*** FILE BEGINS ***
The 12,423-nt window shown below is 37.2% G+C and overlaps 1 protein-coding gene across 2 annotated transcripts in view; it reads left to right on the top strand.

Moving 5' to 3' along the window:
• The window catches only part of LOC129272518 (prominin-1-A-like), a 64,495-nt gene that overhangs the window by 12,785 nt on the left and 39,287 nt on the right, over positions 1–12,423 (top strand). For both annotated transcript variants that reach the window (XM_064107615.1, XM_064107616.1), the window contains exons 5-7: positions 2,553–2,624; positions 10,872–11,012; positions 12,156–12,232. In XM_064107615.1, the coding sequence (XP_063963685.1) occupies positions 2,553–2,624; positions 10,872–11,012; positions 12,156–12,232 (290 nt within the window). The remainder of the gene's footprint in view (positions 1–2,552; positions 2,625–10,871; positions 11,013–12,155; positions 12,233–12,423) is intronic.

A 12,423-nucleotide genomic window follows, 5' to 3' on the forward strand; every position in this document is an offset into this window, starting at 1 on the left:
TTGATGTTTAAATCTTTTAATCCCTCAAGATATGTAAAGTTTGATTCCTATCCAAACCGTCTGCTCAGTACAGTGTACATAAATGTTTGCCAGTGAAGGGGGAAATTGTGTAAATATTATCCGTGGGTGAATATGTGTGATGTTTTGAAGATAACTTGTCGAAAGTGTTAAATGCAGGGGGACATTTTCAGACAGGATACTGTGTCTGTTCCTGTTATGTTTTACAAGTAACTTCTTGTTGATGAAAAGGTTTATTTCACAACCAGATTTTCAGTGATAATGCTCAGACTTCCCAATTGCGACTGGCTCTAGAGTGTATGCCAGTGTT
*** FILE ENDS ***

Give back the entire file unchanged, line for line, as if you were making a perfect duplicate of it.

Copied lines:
The 12,423-nt window shown below is 37.2% G+C and overlaps 1 protein-coding gene across 2 annotated transcripts in view; it reads left to right on the top strand.

Moving 5' to 3' along the window:
• The window catches only part of LOC129272518 (prominin-1-A-like), a 64,495-nt gene that overhangs the window by 12,785 nt on the left and 39,287 nt on the right, over positions 1–12,423 (top strand). For both annotated transcript variants that reach the window (XM_064107615.1, XM_064107616.1), the window contains exons 5-7: positions 2,553–2,624; positions 10,872–11,012; positions 12,156–12,232. In XM_064107615.1, the coding sequence (XP_063963685.1) occupies positions 2,553–2,624; positions 10,872–11,012; positions 12,156–12,232 (290 nt within the window). The remainder of the gene's footprint in view (positions 1–2,552; positions 2,625–10,871; positions 11,013–12,155; positions 12,233–12,423) is intronic.

A 12,423-nucleotide genomic window follows, 5' to 3' on the forward strand; every position in this document is an offset into this window, starting at 1 on the left:
TTGATGTTTAAATCTTTTAATCCCTCAAGATATGTAAAGTTTGATTCCTATCCAAACCGTCTGCTCAGTACAGTGTACATAAATGTTTGCCAGTGAAGGGGGAAATTGTGTAAATATTATCCGTGGGTGAATATGTGTGATGTTTTGAAGATAACTTGTCGAAAGTGTTAAATGCAGGGGGACATTTTCAGACAGGATACTGTGTCTGTTCCTGTTATGTTTTACAAGTAACTTCTTGTTGATGAAAAGGTTTATTTCACAACCAGATTTTCAGTGATAATGCTCAGACTTCCCAATTGCGACTGGCTCTAGAGTGTATGCCAGTGTT